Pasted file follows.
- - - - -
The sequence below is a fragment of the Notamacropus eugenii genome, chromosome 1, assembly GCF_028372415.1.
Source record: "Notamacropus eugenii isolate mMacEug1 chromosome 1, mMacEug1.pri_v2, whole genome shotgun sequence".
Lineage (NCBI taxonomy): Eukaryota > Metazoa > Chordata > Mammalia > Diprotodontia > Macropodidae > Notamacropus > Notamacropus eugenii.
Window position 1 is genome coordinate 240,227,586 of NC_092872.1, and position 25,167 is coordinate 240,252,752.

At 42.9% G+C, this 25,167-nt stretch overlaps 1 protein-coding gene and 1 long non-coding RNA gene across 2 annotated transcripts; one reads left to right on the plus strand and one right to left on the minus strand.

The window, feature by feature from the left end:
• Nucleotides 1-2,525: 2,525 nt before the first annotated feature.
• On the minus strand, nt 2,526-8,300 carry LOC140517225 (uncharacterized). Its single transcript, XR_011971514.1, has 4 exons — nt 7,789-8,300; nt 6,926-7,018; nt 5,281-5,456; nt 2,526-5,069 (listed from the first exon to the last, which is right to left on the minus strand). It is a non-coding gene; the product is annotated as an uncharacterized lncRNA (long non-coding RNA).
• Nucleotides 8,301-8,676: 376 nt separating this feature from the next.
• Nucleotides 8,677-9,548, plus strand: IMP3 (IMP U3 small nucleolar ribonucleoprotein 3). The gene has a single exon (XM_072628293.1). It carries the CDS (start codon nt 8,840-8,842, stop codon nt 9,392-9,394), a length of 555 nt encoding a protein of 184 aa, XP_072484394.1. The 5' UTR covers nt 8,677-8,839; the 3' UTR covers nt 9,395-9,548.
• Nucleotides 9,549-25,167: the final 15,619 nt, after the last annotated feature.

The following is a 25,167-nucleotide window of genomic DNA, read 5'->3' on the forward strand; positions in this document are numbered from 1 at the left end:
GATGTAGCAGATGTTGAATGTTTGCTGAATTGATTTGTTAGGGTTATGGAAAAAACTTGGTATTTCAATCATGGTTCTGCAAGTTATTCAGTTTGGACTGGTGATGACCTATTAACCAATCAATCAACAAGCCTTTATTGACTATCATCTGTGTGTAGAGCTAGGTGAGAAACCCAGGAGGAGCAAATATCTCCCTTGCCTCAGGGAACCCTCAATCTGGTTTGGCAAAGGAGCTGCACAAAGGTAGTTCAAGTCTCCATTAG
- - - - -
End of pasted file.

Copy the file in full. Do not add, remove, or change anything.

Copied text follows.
The sequence below is a fragment of the Notamacropus eugenii genome, chromosome 1, assembly GCF_028372415.1.
Source record: "Notamacropus eugenii isolate mMacEug1 chromosome 1, mMacEug1.pri_v2, whole genome shotgun sequence".
Lineage (NCBI taxonomy): Eukaryota > Metazoa > Chordata > Mammalia > Diprotodontia > Macropodidae > Notamacropus > Notamacropus eugenii.
Window position 1 is genome coordinate 240,227,586 of NC_092872.1, and position 25,167 is coordinate 240,252,752.

At 42.9% G+C, this 25,167-nt stretch overlaps 1 protein-coding gene and 1 long non-coding RNA gene across 2 annotated transcripts; one reads left to right on the plus strand and one right to left on the minus strand.

The window, feature by feature from the left end:
• Nucleotides 1-2,525: 2,525 nt before the first annotated feature.
• On the minus strand, nt 2,526-8,300 carry LOC140517225 (uncharacterized). Its single transcript, XR_011971514.1, has 4 exons — nt 7,789-8,300; nt 6,926-7,018; nt 5,281-5,456; nt 2,526-5,069 (listed from the first exon to the last, which is right to left on the minus strand). It is a non-coding gene; the product is annotated as an uncharacterized lncRNA (long non-coding RNA).
• Nucleotides 8,301-8,676: 376 nt separating this feature from the next.
• Nucleotides 8,677-9,548, plus strand: IMP3 (IMP U3 small nucleolar ribonucleoprotein 3). The gene has a single exon (XM_072628293.1). It carries the CDS (start codon nt 8,840-8,842, stop codon nt 9,392-9,394), a length of 555 nt encoding a protein of 184 aa, XP_072484394.1. The 5' UTR covers nt 8,677-8,839; the 3' UTR covers nt 9,395-9,548.
• Nucleotides 9,549-25,167: the final 15,619 nt, after the last annotated feature.

The following is a 25,167-nucleotide window of genomic DNA, read 5'->3' on the forward strand; positions in this document are numbered from 1 at the left end:
GATGTAGCAGATGTTGAATGTTTGCTGAATTGATTTGTTAGGGTTATGGAAAAAACTTGGTATTTCAATCATGGTTCTGCAAGTTATTCAGTTTGGACTGGTGATGACCTATTAACCAATCAATCAACAAGCCTTTATTGACTATCATCTGTGTGTAGAGCTAGGTGAGAAACCCAGGAGGAGCAAATATCTCCCTTGCCTCAGGGAACCCTCAATCTGGTTTGGCAAAGGAGCTGCACAAAGGTAGTTCAAGTCTCCATTAG